Tax Guide: Salaries, Wages, and Benefits
Glenn Tyndall, CPA
Salaries and Wages
All compensation for personal services must be included in gross income regardless of the form of payment.
The salaries and wages of employees or officials of federal, state, and local government employees are taxed the same as those in private industry. However, some state and local government employees do not contribute to Social Security and instead contribute the equivalent alternative retirement system.
Pension income paid to retired employees is usually taxable income per Reg.§ 1.61.11.
Compensation Other Than in Cash
When services are paid for in property, the fair market value at the time of receipt must be included in gross income. The fair market value (FMV) of a note receieved for payment of services must be included in income, unless it is provided as security or collatarely for the promise of a future payment in cash. A portion of each payment recieved under the note is excludable from income as a recovery of capital.
Restricted Property Transfers
The value of stock or other property provided by an employer subject to certain restrictions is included in an employee’s gross income when the restrictions are removed, unless you elect to recognize income upon receipt.
Some employer-provided may be excluded from an employee’s gross income.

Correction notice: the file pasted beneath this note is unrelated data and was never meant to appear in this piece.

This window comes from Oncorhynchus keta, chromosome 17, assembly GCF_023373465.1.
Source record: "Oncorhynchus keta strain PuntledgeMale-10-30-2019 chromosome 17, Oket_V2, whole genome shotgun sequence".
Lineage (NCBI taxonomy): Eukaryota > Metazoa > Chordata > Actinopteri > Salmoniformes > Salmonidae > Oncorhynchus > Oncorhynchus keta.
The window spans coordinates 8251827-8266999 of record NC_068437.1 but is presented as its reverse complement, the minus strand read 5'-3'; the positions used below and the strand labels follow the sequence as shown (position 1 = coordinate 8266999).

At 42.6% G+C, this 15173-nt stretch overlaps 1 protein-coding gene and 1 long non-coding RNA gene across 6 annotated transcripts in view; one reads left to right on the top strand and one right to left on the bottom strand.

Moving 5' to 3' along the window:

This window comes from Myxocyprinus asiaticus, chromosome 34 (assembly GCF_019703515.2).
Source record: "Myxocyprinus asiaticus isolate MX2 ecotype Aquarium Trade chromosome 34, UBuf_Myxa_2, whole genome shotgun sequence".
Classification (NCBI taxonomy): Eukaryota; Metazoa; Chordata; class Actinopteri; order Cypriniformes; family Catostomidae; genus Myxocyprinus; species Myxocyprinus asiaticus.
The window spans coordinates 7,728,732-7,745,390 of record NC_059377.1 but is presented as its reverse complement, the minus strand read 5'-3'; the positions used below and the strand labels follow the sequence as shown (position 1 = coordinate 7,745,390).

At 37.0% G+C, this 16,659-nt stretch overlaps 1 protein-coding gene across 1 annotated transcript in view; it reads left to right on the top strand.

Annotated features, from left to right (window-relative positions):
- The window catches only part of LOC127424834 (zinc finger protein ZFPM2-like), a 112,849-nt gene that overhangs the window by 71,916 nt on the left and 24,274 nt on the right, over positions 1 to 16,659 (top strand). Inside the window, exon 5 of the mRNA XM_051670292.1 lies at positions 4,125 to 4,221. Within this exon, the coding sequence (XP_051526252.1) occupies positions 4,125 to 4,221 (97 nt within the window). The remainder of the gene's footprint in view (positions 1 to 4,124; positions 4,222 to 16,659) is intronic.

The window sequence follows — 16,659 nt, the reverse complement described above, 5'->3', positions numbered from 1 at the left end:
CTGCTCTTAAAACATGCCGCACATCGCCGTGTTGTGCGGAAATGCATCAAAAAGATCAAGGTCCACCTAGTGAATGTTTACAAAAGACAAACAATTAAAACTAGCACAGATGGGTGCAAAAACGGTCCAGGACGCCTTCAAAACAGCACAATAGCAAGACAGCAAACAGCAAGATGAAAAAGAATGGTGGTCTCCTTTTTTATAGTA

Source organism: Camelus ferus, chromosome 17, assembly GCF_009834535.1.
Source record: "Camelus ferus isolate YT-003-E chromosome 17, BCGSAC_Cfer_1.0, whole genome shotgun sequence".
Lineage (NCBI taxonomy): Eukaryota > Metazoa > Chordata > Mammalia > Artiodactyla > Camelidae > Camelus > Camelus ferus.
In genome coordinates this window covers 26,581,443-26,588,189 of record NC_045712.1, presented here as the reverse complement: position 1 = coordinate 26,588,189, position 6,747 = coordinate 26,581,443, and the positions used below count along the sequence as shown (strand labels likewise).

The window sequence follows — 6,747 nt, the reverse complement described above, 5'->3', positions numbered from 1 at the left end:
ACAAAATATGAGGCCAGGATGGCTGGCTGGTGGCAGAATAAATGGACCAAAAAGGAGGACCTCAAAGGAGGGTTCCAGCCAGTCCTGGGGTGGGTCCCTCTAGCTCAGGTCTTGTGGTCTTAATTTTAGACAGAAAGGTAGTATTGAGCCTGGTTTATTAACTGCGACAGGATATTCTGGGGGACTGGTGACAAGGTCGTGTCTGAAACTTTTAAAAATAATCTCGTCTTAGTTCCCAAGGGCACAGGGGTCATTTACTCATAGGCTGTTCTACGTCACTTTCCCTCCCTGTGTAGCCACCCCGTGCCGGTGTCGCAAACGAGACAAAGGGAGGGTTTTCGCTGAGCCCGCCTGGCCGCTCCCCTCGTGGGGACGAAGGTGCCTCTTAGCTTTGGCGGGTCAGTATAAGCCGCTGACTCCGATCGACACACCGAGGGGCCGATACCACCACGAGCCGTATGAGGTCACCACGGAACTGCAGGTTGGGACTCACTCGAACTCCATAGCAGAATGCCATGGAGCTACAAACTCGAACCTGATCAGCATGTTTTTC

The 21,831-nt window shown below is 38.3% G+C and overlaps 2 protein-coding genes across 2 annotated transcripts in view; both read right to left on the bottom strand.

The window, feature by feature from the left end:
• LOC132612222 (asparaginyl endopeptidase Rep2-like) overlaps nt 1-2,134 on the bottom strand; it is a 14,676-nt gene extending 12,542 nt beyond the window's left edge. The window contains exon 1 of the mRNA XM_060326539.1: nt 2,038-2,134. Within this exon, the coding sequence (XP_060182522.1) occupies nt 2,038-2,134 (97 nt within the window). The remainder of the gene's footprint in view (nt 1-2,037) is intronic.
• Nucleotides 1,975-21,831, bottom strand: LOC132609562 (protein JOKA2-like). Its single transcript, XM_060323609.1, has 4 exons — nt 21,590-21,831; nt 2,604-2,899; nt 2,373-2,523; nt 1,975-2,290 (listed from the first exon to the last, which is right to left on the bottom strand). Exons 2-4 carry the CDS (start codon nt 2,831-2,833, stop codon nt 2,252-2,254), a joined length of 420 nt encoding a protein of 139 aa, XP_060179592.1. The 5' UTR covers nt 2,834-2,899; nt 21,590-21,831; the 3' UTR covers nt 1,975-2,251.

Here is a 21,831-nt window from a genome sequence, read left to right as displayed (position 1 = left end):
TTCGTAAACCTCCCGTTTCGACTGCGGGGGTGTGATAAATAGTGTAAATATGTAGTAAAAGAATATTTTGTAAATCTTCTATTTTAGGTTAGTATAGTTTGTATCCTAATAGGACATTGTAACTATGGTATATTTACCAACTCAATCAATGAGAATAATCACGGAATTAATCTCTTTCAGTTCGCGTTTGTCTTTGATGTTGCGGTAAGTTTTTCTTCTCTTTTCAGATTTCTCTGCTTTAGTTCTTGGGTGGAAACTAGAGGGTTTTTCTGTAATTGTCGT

Benefits excluded from income:
- Educational benefits
If used for personal purposes, these benefits are includible in gross income.
The value of the personal use of an employer-provided car may be computed under annual lease value tables. The annual lease value of an automobile is computed by first determining the fair market value (FMV) of the automobile on the first date it was made available to an employee for personal use. Then, multiply the annual lease value by the percentage of personal miles out of total miles driven by the employee. The IRS publishes the Annual Lease Value table, which can be found on www.irs.gov.
The annual lease value above includes the FMV of maintenance and insurance for the automobile but does not include the value of fuel. The value of fuel can be valued either at its FMV or at 5.5 cents per mile for all miles driven within the United States, Canada, or Mexico.
The value of the personal use of an employer-provided vehicle may be determined by multiplying personal use mileage by the standard mileage rate (51 cents per mile in 2011). The fair market value of the car or truck cannot exceed amounts $15,300 for a passenger automobile other than a truck or van, or $16,200 for a truck or van (Rev. Proc. 2011-11).
Moving expense reimbursements are generally excludable from gross income as a qualified fringe benefit.
Country or Social Club Expenses
Employer-provided country club, social club, or health resort memberships are includible in gross income.